Home renovation includes special stonework and formations collected from the estate’s naturally rich land
Milford, Conn. – September 21, 2015 – William Pitt Sotheby’s International Realty announced today that the firm has listed an antique Colonial home that previously served as the estate carriage house of the founder of the first Audubon Society in New York, George Bird Grinnell. Eventually converted into a residential home, the hand-built, fieldstone Colonial, located in the coastal town of Milford, Conn., is represented by Southport agent Craig Oshrin, and offered at $680,000.
George Bird Grinnell was an American anthropologist, historian, naturalist and writer known for his establishment of the first Audubon Society in New York. After receiving a doctorate in paleontology in 1880, Grinnell became an active writer for Forest and Stream, a weekly publication for fellow naturalists in which he channeled his concern for the environment. Grinnell focused his editorial attention on habitat conservation, while also launching a campaign to expose federal neglect of game laws, specifically for Yellowstone National Park. Drawn by this activism, ardent environmentalist and former U.S. president Theodore Roosevelt joined Grinnell and his efforts, formulating policies that eventually served as the basis of the American conservation program during his presidency. Having remained great friends and naturalist comrades over the years, Roosevelt often summered at the Grinnell estate, allegedly referring to it as “the farm.”
The former carriage house now boasts six bedrooms, three and a half baths, and 3,950 square feet of living space. Originally constructed in 1870, this residence was created to shelter the stable hands of the Grinnell estate, which encompassed a 24-room Victorian Italianate Villa main house. In 1945, the current homeowners’ father, who was a builder, converted the structure into a fully livable home using stones from the property itself, many of which are fossils, as well as pieces of glacial rock and quartz. Over the years, geologists have visited the property to study stone formations on the land as well as the home’s masonry stonework. Beyond these intricately crafted walls lie gorgeously sized rooms with nine-foot ceilings, hardwood floors on both levels, a formal dining room, pantry, breakfast nook and more.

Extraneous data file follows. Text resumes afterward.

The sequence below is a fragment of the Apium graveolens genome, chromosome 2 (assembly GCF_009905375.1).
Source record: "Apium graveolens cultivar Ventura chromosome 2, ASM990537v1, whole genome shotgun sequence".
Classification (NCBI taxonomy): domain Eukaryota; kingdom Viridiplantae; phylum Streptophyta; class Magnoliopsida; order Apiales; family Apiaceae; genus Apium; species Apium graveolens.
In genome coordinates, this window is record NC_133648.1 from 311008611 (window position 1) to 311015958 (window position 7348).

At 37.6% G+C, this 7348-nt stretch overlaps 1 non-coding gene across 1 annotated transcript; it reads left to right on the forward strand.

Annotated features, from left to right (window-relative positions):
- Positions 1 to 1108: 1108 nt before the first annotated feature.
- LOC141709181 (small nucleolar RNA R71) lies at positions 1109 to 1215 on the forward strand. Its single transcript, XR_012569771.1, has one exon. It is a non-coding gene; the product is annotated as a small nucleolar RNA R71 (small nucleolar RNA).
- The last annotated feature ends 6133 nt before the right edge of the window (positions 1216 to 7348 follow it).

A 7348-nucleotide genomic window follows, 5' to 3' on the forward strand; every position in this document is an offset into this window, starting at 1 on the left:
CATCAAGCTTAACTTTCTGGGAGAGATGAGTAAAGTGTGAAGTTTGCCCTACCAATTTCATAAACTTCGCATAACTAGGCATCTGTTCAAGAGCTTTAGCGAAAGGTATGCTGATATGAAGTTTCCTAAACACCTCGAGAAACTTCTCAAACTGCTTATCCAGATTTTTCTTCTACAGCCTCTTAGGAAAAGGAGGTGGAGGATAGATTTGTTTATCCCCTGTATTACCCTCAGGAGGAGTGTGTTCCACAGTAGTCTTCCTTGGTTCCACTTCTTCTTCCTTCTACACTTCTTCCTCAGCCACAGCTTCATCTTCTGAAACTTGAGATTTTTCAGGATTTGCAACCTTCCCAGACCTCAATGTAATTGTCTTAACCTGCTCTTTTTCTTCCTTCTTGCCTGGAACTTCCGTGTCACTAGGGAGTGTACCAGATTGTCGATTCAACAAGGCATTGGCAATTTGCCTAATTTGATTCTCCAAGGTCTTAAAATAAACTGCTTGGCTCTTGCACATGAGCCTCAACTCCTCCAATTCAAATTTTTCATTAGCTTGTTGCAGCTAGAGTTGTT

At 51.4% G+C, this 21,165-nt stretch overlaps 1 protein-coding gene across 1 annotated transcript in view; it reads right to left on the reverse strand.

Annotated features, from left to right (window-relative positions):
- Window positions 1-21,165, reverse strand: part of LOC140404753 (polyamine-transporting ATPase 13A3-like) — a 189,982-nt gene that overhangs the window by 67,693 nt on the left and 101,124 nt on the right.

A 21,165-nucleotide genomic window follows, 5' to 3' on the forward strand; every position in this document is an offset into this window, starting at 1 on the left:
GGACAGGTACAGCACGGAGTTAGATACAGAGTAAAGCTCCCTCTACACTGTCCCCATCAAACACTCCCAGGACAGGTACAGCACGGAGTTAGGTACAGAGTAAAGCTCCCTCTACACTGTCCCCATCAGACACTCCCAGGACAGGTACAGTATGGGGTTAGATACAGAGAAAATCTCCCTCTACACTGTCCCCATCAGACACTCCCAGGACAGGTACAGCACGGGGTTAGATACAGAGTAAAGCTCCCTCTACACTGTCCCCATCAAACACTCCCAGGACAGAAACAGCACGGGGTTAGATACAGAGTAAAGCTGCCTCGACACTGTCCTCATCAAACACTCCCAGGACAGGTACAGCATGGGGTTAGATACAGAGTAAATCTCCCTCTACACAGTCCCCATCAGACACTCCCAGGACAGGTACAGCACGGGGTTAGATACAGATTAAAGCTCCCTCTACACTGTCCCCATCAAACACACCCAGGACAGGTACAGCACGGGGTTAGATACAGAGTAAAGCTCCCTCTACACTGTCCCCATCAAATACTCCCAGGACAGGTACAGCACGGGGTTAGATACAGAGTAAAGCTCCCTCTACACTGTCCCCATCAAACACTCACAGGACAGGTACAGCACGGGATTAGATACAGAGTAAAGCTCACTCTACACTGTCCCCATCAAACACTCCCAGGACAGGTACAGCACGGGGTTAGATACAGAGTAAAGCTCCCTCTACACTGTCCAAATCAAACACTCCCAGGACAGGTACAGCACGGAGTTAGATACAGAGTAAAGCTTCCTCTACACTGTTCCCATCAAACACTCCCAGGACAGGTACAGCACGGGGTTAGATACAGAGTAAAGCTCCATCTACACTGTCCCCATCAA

“This historic home is undoubtedly a showstopper,” said Oshrin. “The private gem, which is nestled on over an acre of pristine, park-like grounds, embodies Grinnell’s love for the natural world, with a design and quality that truly appreciates the beautiful surroundings of this exceptional area of Connecticut.”
For more information on the property, located at 96 Grinnell Street, please visit the firm’s website here.
About William Pitt and Julia B. Fee Sotheby’s International Realty
Founded in 1949, William Pitt and Julia B. Fee Sotheby’s International Realty manages a $3.3-billion-plus portfolio with more than 1,000 sales associates in 26 brokerages spanning Connecticut, Massachusetts, and Westchester County, New York. William Pitt and Julia B. Fee Sotheby’s International Realty is the largest Sotheby’s International Realty(R) affiliate globally and the 28th-largest real estate company by sales volume in the United States. A full-service real estate firm headquartered in Stamford, Connecticut, William Pitt and Julia B. Fee Sotheby’s International Realty provides ancillary services including commercial services through its affiliation with Building and Land Technology, a second-generation development company based in Stamford, Connecticut; William Pitt Insurance Services; and an award-winning global relocation division. For more information, visit the website at williampitt.com.
Sotheby’s International Realty’s worldwide network includes approximately 17,000 sales associates located in approximately 800 offices throughout 61 countries and territories.
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